Bill Richardson remains the candidate who might have the most experience and ideas but is also the most unexciting, including on health care. This is not necessarily bad as a simple pragmatic solution might be preferable to those which are more exciting. Richardson’s plan is reminiscent of John Kerry’s 2004 plan in allowing individuals the option of buying into the plan which insures government employees, including Senators. He offers tax credits to enable more people to afford coverage. His plan to expand Medicare to cover those between the ages of 55 and 65, while coming far short of Medicare for all, would still offer tremendous benefits. The older people get the more likely it is that they are unable to obtain affordable insurance, especially if they have any medical problems. Richardson also advocates allowing those in the VA system to obtain care from any hospital, which should please conservatives opposed to government-provided health care.
MyDD has provided summaries of the positions presented by the candidates. The summaries are worth reading, but the discussion has little more to offer as it primarily displays the irrational exuberance for John Edwards which is common in the blogosphere and ignores the less exciting proposals from Bill Richardson which have gained more attention in the media. As a large percentage of Americans who do have coverage prefer to remain with their current coverage, plans such as those offered by Richardson do offer the advantage that they are most likely to be accepted politically.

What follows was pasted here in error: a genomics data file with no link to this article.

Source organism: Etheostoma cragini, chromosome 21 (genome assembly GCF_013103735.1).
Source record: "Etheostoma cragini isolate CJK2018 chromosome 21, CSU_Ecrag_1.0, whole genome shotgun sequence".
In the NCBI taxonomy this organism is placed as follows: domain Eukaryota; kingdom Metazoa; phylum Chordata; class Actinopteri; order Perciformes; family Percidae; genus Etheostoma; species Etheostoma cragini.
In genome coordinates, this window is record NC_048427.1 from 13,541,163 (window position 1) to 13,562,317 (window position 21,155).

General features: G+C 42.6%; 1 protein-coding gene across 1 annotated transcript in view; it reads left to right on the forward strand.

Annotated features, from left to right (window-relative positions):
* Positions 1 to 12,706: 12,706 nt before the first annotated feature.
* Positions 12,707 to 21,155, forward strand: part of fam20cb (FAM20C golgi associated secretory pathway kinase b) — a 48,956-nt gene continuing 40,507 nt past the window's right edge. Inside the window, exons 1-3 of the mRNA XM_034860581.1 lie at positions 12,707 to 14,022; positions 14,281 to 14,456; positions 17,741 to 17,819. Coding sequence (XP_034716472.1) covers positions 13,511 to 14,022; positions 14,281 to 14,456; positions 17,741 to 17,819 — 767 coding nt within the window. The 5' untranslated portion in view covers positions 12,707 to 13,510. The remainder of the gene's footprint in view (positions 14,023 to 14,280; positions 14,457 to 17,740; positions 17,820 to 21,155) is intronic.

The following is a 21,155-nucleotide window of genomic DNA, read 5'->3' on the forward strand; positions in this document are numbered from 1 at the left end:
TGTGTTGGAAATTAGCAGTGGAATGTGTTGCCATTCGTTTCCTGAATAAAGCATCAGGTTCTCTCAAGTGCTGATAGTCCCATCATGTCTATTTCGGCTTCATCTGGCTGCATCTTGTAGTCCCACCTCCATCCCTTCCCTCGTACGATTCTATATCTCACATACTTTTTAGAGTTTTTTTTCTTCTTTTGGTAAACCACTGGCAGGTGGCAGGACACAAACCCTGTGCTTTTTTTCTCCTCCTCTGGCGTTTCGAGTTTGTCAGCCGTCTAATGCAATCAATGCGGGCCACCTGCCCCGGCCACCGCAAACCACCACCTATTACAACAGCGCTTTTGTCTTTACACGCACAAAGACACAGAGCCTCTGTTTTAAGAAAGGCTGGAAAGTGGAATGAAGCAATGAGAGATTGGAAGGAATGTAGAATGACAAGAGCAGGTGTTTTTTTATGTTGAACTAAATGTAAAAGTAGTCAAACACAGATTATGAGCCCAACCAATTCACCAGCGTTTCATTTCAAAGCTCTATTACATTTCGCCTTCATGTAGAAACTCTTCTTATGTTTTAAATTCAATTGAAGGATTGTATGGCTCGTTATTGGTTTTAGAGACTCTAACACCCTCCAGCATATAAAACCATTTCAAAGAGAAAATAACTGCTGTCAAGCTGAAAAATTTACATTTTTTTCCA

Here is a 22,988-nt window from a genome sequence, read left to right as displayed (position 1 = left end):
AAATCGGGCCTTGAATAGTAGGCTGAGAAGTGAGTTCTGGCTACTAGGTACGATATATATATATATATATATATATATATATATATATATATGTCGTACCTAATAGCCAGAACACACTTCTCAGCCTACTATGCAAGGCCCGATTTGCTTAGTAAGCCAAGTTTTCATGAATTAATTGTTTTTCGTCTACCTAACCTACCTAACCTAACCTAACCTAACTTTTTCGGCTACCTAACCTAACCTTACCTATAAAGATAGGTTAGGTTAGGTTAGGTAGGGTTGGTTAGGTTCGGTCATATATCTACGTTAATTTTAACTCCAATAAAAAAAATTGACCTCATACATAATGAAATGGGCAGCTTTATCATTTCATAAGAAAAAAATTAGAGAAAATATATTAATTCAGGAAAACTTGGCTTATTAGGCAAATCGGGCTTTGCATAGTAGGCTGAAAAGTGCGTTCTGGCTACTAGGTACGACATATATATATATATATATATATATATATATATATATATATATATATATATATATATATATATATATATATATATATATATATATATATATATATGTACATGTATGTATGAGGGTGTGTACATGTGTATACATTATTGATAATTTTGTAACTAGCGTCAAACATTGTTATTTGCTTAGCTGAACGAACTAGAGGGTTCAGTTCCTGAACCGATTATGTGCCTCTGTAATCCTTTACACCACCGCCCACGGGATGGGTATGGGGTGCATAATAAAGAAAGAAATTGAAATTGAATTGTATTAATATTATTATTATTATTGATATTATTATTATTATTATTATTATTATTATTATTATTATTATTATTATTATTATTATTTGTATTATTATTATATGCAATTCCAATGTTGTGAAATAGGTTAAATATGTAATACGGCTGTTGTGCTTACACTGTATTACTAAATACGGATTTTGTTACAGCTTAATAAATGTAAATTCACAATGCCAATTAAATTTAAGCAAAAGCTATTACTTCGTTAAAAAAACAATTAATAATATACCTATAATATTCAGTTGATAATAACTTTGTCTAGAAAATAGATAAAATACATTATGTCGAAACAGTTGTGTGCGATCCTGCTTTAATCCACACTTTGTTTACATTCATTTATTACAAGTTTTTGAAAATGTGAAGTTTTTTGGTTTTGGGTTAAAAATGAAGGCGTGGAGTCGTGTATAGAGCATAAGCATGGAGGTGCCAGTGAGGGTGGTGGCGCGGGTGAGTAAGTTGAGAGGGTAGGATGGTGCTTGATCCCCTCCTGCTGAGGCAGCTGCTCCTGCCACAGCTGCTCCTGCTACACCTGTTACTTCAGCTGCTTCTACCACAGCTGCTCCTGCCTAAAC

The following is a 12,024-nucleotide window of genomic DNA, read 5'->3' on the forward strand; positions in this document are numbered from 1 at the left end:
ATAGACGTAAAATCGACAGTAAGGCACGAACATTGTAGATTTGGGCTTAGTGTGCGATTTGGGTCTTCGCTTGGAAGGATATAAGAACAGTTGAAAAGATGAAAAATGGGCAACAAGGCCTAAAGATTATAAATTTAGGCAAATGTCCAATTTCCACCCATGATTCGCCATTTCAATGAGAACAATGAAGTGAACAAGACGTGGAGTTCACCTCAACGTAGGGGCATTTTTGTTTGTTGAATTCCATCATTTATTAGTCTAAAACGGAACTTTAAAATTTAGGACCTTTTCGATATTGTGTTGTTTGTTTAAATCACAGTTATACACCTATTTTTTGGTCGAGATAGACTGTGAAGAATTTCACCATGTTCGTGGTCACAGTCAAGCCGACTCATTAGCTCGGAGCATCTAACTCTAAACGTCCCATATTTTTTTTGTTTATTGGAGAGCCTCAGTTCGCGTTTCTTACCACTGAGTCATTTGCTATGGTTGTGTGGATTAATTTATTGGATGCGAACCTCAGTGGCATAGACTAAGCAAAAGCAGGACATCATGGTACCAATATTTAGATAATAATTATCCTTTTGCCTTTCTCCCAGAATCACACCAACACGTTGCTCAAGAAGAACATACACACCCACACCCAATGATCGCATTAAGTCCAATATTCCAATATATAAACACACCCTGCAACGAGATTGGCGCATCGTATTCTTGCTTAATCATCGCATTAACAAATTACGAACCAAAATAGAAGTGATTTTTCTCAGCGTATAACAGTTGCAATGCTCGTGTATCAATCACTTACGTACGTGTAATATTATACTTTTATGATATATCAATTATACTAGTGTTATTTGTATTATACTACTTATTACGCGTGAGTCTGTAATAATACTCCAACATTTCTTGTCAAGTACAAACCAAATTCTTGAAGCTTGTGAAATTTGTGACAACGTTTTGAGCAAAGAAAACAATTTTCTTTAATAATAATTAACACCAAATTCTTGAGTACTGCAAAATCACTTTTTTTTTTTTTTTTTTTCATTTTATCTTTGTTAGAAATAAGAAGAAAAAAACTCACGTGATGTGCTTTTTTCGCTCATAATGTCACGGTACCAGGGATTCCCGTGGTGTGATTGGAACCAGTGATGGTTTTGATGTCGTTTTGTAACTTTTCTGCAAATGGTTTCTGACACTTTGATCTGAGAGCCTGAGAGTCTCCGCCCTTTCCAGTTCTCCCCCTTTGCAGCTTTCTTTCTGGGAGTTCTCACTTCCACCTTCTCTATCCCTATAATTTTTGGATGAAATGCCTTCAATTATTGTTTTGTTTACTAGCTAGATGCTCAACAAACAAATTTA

Update: A site which is properly named (although not for the reasons intended by the blogger) Health Care BS is linking to this post claiming that the “reality based community” is out of touch with reality. The post links to another post on the same site here which gives a totally inaccurate view of Medicare. David Catron make claims such as that “in their effort to dictate every nuance of an incredibly complex system, our masters in Washington have created a labyrinthine nightmare of conflicting priorities and incentives.” The post claims that Medicare is socialized medicine, controlling the health care delivery system.
I deal with Medicare and many private plans every day and see how they operate first hand, as opposed to deciding how Medicare works based upon political philosophy. While I have other qualms about single payer plans, at present Medicare is one of the least restrictive and bureaucratic plans I deal with. For the most part I can practice medicine without having to worry about a set of bizarre rules. When there is a problem there is a fair appeals mechanism, which is rarely seen with private insurance. Medicare makes it faults, but at least their primary goal is to pay for medical care, as opposed to many insurance plans which play all sorts of games to avoid paying to increaes their profits. Before writing about who is out of touch with reality, Catron might want to actually experience the reality of practicing medicine or at last pay attention to those of us who do.
Update II: Much more in the comments following a response from David Catron.